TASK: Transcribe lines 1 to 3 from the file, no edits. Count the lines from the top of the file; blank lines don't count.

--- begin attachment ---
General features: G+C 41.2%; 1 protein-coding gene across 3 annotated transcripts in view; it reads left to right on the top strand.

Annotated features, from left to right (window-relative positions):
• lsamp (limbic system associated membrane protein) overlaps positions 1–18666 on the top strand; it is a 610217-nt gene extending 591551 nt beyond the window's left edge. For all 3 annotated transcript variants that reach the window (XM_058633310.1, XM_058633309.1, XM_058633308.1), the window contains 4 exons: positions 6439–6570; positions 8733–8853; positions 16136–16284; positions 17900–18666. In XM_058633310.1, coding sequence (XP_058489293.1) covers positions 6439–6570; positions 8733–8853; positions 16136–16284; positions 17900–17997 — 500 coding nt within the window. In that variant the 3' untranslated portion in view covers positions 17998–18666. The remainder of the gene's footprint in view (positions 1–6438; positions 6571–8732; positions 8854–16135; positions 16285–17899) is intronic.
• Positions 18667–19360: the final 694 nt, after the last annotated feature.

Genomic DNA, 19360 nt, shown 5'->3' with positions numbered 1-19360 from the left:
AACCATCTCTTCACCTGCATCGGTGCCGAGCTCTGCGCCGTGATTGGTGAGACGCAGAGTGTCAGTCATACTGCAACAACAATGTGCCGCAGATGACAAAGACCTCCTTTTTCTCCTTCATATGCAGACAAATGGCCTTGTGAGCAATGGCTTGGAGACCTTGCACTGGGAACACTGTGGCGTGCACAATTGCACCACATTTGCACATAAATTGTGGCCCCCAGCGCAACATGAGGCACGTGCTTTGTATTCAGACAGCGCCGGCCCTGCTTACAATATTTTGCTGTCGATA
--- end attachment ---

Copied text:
General features: G+C 41.2%; 1 protein-coding gene across 3 annotated transcripts in view; it reads left to right on the top strand.

Annotated features, from left to right (window-relative positions):
• lsamp (limbic system associated membrane protein) overlaps positions 1–18666 on the top strand; it is a 610217-nt gene extending 591551 nt beyond the window's left edge. For all 3 annotated transcript variants that reach the window (XM_058633310.1, XM_058633309.1, XM_058633308.1), the window contains 4 exons: positions 6439–6570; positions 8733–8853; positions 16136–16284; positions 17900–18666. In XM_058633310.1, coding sequence (XP_058489293.1) covers positions 6439–6570; positions 8733–8853; positions 16136–16284; positions 17900–17997 — 500 coding nt within the window. In that variant the 3' untranslated portion in view covers positions 17998–18666. The remainder of the gene's footprint in view (positions 1–6438; positions 6571–8732; positions 8854–16135; positions 16285–17899) is intronic.